What does it mean to be a citizen? In depth research with a stateless population in Bangladesh has revealed that, despite liberal theory’s reductive vision, the limits of political community are not set in stone. The Urdu-speaking population in Bangladesh exemplify some of the key problems facing uprooted populations and their experience provides insights into the long term unintended consequences of major historical events. Set in a site of camp and non-camp based displacement, it illustrates the nuances of political identity and lived spaces of statelessness that Western political theory has too long hidden from view. Using Bangladesh as a case study, Statelessness and Citizenship: Camps and the creation of political space argues that the crude binary oppositions of statelessness and citizenship are no longer relevant. Access to and understandings of citizenship are not just jurally but socially, spatially and temporally produced. Unpicking Agamben’s distinction between ‘political beings’ and ‘bare life’, the book considers experiences of citizenship through the camp as a social form. The camps of Bangladesh do not function as bounded physical or conceptual spaces in which denationalized groups are altogether divorced from the polity. Instead, citizenship is claimed at the level of everyday life, as the moments in which formal status is transgressed. Moreover, once in possession of ‘formal status’ internal borders within the nation-state render ‘rights-bearing citizens’ effectively ‘stateless’, and the experience of ‘citizens’ is very often equally uneven. While ‘statelessness’ may function as a cold instrument of exclusion, certainly, it is neither fixed nor static; just as citizenship is neither as stable nor benign as the dichotomy would suggest. Using these insights, the book develops the concept of ‘political space’ – an analysis of the way history and space inform the identities and political subjectivity available to people. In doing so, it provides an analytic approach of relevance to wider problems of displacement, citizenship and ethnic relations. Shortlisted for this year’s BSA Philip Abrams Memorial Prize.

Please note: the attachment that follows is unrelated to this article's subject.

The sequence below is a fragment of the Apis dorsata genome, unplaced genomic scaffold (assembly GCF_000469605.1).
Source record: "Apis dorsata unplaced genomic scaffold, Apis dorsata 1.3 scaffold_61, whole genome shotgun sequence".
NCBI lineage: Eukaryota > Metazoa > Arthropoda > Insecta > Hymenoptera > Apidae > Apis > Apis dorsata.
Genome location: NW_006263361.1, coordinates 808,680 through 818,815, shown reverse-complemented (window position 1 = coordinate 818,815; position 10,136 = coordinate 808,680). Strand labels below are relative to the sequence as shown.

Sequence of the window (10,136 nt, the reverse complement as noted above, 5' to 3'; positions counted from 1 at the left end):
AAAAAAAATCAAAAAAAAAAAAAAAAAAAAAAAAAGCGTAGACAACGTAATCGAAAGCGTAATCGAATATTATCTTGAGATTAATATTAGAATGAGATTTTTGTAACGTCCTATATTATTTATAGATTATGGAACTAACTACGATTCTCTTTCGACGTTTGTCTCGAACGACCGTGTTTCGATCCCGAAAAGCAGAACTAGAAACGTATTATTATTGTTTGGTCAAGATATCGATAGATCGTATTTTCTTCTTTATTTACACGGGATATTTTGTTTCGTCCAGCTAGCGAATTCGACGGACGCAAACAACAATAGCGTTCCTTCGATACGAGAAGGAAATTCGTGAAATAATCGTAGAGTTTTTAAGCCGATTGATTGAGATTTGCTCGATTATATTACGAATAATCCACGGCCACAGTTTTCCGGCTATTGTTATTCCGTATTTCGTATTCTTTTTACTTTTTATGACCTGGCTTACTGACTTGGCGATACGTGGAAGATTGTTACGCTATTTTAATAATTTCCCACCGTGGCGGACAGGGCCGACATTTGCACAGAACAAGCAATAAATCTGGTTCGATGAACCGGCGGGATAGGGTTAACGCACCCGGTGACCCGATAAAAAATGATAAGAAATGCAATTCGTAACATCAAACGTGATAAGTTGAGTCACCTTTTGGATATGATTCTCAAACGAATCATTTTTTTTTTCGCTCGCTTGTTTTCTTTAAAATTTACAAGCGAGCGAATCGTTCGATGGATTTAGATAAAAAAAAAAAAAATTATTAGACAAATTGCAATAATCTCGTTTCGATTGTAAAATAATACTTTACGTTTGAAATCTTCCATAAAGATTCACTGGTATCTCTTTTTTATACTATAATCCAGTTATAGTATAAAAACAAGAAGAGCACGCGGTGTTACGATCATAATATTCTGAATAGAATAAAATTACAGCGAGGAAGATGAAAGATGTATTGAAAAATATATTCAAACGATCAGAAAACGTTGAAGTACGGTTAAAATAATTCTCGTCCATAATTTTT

Citizenship: A Very Short Introduction

Author: Richard Bellamy

Publisher: Oxford University Press

ISBN: 0192802534

Category: Political Science

Page: 133

View: 3391

Interest in citizenship has never been higher. But what does it mean to be a citizen in a modern, complex community? Richard Bellamy approaches the subject of citizenship from a political perspective and, in clear and accessible language, addresses the complexities behind this highly topical issue.

Citizenship and Immigration

Author: Christian Joppke

Publisher: John Wiley & Sons

ISBN: 0745658393

Category: Political Science

Page: 224

View: 9164